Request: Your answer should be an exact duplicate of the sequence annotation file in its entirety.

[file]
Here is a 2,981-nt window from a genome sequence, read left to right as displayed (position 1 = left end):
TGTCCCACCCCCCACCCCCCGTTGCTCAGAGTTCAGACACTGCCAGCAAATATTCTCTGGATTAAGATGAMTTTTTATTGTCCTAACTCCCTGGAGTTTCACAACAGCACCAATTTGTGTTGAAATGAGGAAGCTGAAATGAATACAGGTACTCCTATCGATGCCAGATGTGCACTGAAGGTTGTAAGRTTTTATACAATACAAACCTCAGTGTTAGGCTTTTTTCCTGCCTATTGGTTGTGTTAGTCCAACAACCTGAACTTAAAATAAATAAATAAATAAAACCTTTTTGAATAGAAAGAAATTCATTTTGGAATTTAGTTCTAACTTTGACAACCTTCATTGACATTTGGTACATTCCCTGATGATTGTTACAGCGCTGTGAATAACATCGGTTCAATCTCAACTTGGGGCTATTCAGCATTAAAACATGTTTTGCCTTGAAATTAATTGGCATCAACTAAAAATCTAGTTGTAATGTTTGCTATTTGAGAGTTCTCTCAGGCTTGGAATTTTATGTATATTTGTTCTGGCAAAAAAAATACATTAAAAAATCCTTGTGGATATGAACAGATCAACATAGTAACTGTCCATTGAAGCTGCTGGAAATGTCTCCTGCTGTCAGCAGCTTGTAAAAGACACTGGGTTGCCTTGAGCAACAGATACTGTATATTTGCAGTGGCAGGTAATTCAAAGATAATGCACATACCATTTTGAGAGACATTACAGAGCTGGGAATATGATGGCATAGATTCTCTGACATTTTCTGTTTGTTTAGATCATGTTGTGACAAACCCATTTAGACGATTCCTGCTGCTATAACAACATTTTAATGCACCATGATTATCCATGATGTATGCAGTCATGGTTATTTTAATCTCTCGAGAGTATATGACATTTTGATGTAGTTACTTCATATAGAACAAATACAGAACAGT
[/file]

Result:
Here is a 2,981-nt window from a genome sequence, read left to right as displayed (position 1 = left end):
TGTCCCACCCCCCACCCCCCGTTGCTCAGAGTTCAGACACTGCCAGCAAATATTCTCTGGATTAAGATGAMTTTTTATTGTCCTAACTCCCTGGAGTTTCACAACAGCACCAATTTGTGTTGAAATGAGGAAGCTGAAATGAATACAGGTACTCCTATCGATGCCAGATGTGCACTGAAGGTTGTAAGRTTTTATACAATACAAACCTCAGTGTTAGGCTTTTTTCCTGCCTATTGGTTGTGTTAGTCCAACAACCTGAACTTAAAATAAATAAATAAATAAAACCTTTTTGAATAGAAAGAAATTCATTTTGGAATTTAGTTCTAACTTTGACAACCTTCATTGACATTTGGTACATTCCCTGATGATTGTTACAGCGCTGTGAATAACATCGGTTCAATCTCAACTTGGGGCTATTCAGCATTAAAACATGTTTTGCCTTGAAATTAATTGGCATCAACTAAAAATCTAGTTGTAATGTTTGCTATTTGAGAGTTCTCTCAGGCTTGGAATTTTATGTATATTTGTTCTGGCAAAAAAAATACATTAAAAAATCCTTGTGGATATGAACAGATCAACATAGTAACTGTCCATTGAAGCTGCTGGAAATGTCTCCTGCTGTCAGCAGCTTGTAAAAGACACTGGGTTGCCTTGAGCAACAGATACTGTATATTTGCAGTGGCAGGTAATTCAAAGATAATGCACATACCATTTTGAGAGACATTACAGAGCTGGGAATATGATGGCATAGATTCTCTGACATTTTCTGTTTGTTTAGATCATGTTGTGACAAACCCATTTAGACGATTCCTGCTGCTATAACAACATTTTAATGCACCATGATTATCCATGATGTATGCAGTCATGGTTATTTTAATCTCTCGAGAGTATATGACATTTTGATGTAGTTACTTCATATAGAACAAATACAGAACAGT